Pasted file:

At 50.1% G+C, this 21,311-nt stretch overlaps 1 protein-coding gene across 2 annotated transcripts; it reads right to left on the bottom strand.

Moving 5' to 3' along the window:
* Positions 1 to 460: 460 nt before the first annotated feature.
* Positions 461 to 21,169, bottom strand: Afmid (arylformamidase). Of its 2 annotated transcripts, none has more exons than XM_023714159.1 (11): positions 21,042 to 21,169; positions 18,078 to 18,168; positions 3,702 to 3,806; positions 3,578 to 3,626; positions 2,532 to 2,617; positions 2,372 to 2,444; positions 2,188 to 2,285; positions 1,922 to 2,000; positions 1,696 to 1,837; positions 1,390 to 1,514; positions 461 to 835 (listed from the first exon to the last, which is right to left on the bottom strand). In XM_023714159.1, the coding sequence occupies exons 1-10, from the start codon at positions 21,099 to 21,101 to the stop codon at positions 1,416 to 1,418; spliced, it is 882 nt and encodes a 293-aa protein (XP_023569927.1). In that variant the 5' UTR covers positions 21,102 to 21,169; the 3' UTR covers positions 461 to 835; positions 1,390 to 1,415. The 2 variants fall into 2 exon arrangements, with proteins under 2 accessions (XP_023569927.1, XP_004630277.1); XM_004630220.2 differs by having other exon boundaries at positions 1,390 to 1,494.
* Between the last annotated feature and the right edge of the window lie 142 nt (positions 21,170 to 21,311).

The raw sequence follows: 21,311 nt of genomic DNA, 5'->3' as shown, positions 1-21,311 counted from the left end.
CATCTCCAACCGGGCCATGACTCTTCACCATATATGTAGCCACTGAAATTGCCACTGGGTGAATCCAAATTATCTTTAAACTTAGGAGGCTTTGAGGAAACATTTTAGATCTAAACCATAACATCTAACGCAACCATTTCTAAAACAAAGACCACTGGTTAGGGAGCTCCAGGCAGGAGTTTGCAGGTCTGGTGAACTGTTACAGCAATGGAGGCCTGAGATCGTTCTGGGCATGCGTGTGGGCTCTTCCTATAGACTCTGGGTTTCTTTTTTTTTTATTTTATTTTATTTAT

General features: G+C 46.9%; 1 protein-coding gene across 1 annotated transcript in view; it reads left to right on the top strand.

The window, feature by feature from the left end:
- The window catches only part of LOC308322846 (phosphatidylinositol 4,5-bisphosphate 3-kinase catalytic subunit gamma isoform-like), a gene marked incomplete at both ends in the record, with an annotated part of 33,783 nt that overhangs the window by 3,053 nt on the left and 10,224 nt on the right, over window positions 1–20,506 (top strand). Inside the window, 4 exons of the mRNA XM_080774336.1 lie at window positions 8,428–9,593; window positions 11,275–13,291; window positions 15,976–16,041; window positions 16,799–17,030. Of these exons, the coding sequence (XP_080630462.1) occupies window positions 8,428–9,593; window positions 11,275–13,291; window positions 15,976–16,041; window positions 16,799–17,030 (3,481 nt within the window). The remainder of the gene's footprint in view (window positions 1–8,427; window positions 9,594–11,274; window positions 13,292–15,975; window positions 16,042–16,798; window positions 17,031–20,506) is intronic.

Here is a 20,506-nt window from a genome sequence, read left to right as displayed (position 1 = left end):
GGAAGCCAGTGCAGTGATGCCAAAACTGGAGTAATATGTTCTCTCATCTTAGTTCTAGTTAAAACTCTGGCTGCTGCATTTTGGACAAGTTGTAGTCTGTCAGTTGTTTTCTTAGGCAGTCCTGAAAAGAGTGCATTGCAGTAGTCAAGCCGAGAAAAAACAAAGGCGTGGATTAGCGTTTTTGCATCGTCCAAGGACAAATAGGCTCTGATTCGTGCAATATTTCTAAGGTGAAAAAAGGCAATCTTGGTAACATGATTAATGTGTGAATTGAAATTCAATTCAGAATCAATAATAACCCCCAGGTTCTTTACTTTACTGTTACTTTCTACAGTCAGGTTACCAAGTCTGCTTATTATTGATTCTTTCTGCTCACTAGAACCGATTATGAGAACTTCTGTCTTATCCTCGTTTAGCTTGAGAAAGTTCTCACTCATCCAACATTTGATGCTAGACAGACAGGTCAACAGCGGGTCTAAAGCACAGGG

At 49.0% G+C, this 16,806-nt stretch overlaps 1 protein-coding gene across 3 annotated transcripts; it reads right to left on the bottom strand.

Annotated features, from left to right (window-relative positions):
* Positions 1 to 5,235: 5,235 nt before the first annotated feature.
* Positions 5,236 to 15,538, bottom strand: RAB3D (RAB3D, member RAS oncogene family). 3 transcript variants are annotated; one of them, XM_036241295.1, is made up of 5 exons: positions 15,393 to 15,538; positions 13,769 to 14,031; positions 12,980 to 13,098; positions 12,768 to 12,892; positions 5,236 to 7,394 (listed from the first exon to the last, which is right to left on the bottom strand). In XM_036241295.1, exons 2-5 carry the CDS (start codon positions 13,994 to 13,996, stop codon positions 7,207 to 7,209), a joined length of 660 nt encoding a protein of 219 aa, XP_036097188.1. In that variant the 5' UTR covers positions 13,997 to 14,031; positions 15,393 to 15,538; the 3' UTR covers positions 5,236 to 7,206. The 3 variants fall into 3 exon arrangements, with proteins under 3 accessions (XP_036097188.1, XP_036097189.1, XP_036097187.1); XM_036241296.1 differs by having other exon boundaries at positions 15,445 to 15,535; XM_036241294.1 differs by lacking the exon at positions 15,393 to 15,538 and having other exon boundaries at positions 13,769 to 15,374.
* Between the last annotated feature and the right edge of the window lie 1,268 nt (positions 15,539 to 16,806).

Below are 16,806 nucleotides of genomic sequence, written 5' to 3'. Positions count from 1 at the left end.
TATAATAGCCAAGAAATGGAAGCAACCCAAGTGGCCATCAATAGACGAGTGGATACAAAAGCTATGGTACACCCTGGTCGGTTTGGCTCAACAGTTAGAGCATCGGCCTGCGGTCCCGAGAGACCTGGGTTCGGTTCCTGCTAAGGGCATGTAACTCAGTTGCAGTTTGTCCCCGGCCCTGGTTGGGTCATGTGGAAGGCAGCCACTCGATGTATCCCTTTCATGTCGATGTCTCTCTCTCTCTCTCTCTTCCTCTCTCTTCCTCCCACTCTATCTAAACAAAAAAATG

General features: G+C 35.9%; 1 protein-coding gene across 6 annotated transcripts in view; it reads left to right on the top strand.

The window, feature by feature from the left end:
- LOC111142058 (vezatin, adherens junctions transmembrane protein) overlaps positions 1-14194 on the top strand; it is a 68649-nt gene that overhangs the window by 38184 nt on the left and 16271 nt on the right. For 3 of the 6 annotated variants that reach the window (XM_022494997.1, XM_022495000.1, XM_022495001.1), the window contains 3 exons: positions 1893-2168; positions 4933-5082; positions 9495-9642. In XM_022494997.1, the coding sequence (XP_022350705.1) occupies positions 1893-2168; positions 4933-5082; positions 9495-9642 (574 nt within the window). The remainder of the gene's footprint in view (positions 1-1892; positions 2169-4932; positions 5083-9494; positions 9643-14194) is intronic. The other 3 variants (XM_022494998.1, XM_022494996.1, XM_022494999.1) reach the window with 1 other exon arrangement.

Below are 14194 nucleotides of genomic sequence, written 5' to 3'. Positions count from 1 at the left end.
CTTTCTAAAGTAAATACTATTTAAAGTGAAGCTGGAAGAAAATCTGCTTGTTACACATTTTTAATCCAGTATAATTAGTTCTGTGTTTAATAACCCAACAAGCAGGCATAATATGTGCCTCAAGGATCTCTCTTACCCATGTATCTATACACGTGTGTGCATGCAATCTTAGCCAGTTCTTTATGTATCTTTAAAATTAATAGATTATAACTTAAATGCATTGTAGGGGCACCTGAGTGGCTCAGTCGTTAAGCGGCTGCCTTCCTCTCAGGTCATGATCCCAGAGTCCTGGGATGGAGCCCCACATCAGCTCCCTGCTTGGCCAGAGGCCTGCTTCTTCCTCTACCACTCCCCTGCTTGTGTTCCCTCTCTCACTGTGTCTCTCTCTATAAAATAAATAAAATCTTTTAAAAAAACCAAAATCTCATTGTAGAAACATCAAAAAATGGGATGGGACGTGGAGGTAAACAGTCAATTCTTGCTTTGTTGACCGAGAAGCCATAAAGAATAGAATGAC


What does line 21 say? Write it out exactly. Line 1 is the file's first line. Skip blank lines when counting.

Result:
The window, feature by feature from the left end: